“I was here only a short time when I realized that relationship-building wasn’t something that we put much focus on,” she said. “In order to have people understand who you are and what you stand for — and to someday have them give support — you have to build relationships with these individuals. That’s what this campaign is all about.”

The Catch the Spirit program is modeled, in many respects, after a fund-development strategy championed by Terry Axelrod, a noted expert and author on the subject of philanthropy — her latest title is called, simply, Raising More Money. At the heart of that strategy, said McCormick, is the premise that before individuals will back a cause or organization, they must know about it and become inspired to support it.

The Axelrod model has been used primarily with single entities, she explained, adding that the SPHS is different in that it has a number of interconnected facilities in several area communities. “We’re more complicated; we have a lot of moving parts,” said McCormick. “Time and again, people would tell me they didn’t know these various facilities were part of our system — or that there was a system.”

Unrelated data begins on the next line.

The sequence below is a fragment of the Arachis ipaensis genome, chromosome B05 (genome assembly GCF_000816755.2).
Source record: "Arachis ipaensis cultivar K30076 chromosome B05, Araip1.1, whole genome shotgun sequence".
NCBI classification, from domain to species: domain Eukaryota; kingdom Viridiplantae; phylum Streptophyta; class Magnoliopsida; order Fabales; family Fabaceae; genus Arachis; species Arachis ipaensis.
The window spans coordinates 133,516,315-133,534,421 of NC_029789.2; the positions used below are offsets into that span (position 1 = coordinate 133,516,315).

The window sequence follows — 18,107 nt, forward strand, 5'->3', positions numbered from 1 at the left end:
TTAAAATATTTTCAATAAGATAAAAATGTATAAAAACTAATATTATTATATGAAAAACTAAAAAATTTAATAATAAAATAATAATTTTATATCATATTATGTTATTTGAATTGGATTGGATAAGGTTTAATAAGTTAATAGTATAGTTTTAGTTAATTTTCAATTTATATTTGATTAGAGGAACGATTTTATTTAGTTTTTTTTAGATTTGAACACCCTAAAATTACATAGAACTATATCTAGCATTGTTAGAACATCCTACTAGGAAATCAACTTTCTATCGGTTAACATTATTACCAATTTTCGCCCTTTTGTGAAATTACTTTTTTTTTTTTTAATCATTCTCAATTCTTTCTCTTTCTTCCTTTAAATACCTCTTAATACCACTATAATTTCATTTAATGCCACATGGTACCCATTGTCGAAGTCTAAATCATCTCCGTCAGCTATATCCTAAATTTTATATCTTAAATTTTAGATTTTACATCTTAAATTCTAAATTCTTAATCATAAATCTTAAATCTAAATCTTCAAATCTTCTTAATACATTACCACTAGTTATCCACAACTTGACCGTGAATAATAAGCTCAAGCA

To explain all those moving parts, campaign organizers scheduled a series of sessions that would be attended by elected officials, business and civic leaders, and others involved in the community. The inivitation would be shaped by referrals from forum attendees. The individual events — there have been 16 to date, with 12 in 2004 — were designed to be informational, while driving home the point about the compassionate nature of individual programs and the people working within them.

In the campaign’s first year, the dozen conducted sessions featured detailed looks at Brightside for Families and Children in West Springfield and the Sr. Mary Caritas Cancer Treatment Center at the Mercy Medical Center campus in Springfield. This year, the sessions have focused on behavioral health care and services provided to the elderly.